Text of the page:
The attacks disclosed by Microsoft on Thursday appeared to be a continuation of multiple efforts to target government agencies involved in foreign policy as part of intelligence gathering efforts, Microsoft said.

The company said it was in the process of notifying all of its targeted customers and had “no reason to believe” these attacks involved any exploitation or vulnerability in Microsoft’s products or services.

(Reporting by Kanishka Singh and Sabahatjahan Contractor in Bengaluru; additional reporting by Raphael Satter in Washington; Editing by Robert Birsel and Clarence Fernandez)

U.S. pump prices head for highest since 2014 as hacked fuel pipeline shut

By Devika Krishna Kumar and Laila Kearney

NEW YORK (Reuters) – U.S. gasoline prices at the pump jumped 6 cents in the latest week and could soon be headed for the highest level since 2014 due to the supply disruption caused by a cyber attack on the country’s biggest fuel pipeline system.

The ransomware attack forced Colonial Pipeline to shut down its entire system on Friday. Some smaller lines were restarted Sunday. Colonial on Monday said it expects to “substantially” restore operational service by the end of the week.

The network ships more than 2.5 million barrels per day (bpd) of gasoline, diesel and jet fuel from the Gulf Coast to populous southeast and northeast states.

Gas prices have risen 6 cents per gallon on the week, said the American Automobile Association. The average price stood at $2.967 for regular unleaded gasoline compared with $2.904 a week earlier, the AAA said.

If the trend continues, an increase of 3 more cents would make the national average the most expensive since November 2014.

The southeastern United States will be the first to see price rises at the pumps due to the supply disruption caused by the shutdown of the country’s top fuel pipeline network – and demand has already picked up as drivers fill their tanks, industry experts said.

Areas including Mississippi, Tennessee and the east coast from Georgia into Delaware are most likely to experience limited fuel availability and price increases, as early as this week, said Jeanette McGee, AAA spokesperson, adding that those states may see prices increase three to seven cents this week.

“The shorter the pipeline shutdown, the better news for motorists.”

Parts of Florida, Georgia, Alabama, South Carolina, North Carolina, and Tennessee rely on the line for their fuel supplies and some of them suffered acute localized shortages and spikes in prices at the pump during previous shutdowns. Airlines in the region would also be vulnerable to a prolonged outage, said Tom Kloza, founder of the Oil Price Information Service.

U.S. gasoline demand is picking as more people are vaccinated against COVID-19 and begin to travel more. The peak demand summer driving season begins at the end of May.

Experts also urged drivers to avoid panic buying.

“Motorists are well advised not to strain the system by filling up or beating price adjustments- for they may make the problem much more severe if they do strain the system,” said Patrick DeHaan, head of petroleum analysis at fuel tracking firm GasBuddy.

(Reporting by Devika Krishna Kumar and Laila Kearney in New York; Editing by David Gregorio)

Bayer contains cyber attack it says bore Chinese hallmarks

FILE PHOTO: Logo of Bayer AG is pictured at the annual results news conference of the German drugmaker in Leverkusen, Germany February 27, 2019. REUTERS/Wolfgang Rattay/File Photo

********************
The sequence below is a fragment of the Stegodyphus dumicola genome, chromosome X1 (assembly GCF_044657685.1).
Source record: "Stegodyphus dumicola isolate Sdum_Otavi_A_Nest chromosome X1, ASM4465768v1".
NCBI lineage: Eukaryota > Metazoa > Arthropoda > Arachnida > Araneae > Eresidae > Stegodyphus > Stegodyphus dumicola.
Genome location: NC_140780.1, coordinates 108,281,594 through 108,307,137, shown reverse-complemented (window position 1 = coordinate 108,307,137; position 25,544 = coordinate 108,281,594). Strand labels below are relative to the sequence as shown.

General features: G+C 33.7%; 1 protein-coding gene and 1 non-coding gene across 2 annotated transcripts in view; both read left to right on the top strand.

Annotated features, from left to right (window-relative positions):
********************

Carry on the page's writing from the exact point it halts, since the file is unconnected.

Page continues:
By Patricia Weiss and Ludwig Burger

FRANKFURT (Reuters) – German drugmaker Bayer has contained a cyber attack it believes was hatched in China, the company said, highlighting the risk of data theft and disruption faced by big business.

Bayer found the infectious software on its computer networks early last year, covertly monitored and analyzed it until the end of last month and then cleared the threat from its systems, the company said on Thursday.

“There is no evidence of data theft,” Bayer said in a statement, though a spokesman added that the overall damage was still being assessed and that German state prosecutors had launched an investigation.

“This type of attack points toward the ‘Wicked Panda’ group in China, according to security experts,” the spokesman added, citing DCSO, a cyber security group set up by Bayer in 2015 with German partners Allianz, BASF and Volkswagen.

Third-party personal data was also not compromised, the spokesman said.

The hackers used malware called WINNTI, which makes it possible to access a system remotely and then pursue further exploits from there, said Andreas Rohr of the DCSO.

“Once it has been installed, more or less any action can be carried out,” Rohr said.

Discovery of WINNTI provides clear evidence of complex and sophisticated malware that is used in a targeted, sustained espionage campaign, he added

Bayer, Germany’s biggest drugmaker and the world’s largest agricultural supplies company after its takeover of Monsanto, said it could not determine exactly when its systems were first compromised.

‘ACTIVE GROUP’

There was a WINNTI attack on computer systems at German technology group ThyssenKrupp in 2016, according to media reports at the time.

Rohr declined to comment in detail on the Bayer case, citing a non-disclosure agreement but said he knew of at least five WINNTI attacks in Germany.

“This is a very active group of hackers with the ability to carry multiple international attacks in parallel,” he said.

Manufacturing groups across the globe are expanding their data networks as sensors, processing chips and analytical tools become more advanced and cheaper.

Germany has experienced a big increase in the number of security incidents hitting critical infrastructure such as power grids, the country’s cybersecurity agency said in February.

While it’s not possible to say with certainty who was responsible for the attack, because the malware used is widely available, Rohr said the methods bore the hallmarks of Chinese hackers.